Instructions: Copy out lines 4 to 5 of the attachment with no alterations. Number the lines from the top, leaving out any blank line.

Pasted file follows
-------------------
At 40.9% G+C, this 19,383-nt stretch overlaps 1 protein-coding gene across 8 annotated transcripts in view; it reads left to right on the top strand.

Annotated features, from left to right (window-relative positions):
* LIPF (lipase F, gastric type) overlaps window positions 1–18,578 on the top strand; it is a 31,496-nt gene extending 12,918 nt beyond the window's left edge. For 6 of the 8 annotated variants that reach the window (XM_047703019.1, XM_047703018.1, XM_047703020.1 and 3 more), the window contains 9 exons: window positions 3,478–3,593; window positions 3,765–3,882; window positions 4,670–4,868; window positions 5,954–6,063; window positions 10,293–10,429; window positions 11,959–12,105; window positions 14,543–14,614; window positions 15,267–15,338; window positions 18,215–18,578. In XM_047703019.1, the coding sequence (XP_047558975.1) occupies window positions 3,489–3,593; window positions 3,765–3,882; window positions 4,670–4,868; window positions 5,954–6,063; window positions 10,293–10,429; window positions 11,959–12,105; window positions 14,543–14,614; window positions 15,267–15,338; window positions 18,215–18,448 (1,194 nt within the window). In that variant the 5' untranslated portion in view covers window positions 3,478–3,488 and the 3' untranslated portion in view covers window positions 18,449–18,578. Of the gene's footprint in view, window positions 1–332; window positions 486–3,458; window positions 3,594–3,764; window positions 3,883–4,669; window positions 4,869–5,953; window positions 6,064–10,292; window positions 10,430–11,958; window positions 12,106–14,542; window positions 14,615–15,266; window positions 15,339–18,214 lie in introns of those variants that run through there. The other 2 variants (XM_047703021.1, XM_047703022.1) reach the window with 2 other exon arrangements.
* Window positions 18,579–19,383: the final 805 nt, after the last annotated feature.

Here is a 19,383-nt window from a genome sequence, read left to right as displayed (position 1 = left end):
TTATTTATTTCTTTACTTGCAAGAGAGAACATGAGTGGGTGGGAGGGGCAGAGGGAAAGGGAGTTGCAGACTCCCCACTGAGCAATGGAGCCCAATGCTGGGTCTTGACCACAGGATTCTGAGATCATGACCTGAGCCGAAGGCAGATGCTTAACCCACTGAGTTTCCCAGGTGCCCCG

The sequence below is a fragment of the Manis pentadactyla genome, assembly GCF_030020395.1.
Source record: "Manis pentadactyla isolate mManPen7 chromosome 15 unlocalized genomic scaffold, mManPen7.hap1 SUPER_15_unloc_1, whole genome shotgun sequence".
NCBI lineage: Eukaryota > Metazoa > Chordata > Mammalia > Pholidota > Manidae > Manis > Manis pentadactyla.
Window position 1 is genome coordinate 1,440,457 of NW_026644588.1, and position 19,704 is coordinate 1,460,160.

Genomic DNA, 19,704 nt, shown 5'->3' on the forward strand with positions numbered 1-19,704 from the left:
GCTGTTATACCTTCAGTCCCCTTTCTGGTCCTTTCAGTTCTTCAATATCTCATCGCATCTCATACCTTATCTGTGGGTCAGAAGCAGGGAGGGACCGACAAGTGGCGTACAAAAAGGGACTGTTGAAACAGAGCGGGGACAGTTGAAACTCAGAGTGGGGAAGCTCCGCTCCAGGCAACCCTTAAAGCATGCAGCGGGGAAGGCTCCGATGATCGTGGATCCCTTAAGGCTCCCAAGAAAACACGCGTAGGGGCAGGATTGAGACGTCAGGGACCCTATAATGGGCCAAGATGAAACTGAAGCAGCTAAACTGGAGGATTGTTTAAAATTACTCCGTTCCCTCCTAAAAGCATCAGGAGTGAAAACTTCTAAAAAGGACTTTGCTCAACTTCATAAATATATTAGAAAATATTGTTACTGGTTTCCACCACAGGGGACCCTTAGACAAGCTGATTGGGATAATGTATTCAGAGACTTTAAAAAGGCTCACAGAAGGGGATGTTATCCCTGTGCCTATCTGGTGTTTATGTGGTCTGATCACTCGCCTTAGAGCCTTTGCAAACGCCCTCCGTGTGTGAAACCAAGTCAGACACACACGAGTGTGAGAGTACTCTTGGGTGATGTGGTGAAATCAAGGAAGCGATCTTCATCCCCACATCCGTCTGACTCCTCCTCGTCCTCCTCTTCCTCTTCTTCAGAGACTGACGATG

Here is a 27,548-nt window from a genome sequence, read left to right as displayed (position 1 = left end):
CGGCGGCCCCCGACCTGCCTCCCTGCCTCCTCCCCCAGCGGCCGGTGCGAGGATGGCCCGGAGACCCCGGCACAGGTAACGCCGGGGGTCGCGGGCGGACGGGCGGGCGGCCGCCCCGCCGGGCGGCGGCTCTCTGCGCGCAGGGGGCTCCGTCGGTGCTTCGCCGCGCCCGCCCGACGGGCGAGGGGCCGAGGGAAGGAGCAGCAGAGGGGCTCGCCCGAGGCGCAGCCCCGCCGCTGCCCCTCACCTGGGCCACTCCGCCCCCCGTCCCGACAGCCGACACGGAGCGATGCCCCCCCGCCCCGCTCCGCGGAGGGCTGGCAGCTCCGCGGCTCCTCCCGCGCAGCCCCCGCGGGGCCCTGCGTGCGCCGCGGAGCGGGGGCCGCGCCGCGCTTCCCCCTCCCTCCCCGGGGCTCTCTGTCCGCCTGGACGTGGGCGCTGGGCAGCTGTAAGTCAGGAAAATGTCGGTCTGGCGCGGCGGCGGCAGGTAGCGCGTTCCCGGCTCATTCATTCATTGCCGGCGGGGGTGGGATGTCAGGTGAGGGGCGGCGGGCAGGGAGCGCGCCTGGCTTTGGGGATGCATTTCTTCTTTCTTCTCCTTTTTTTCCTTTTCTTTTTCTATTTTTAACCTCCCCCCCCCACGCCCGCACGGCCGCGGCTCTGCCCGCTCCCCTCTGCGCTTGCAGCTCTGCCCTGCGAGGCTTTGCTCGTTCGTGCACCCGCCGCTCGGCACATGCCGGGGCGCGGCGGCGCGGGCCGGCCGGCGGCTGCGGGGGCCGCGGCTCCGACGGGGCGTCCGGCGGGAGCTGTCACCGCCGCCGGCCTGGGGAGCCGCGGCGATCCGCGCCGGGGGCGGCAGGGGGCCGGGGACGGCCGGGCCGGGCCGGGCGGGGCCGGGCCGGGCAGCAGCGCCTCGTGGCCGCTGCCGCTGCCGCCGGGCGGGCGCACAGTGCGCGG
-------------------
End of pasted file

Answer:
* Window positions 18,579–19,383: the final 805 nt, after the last annotated feature.

Here is a 19,383-nt window from a genome sequence, read left to right as displayed (position 1 = left end):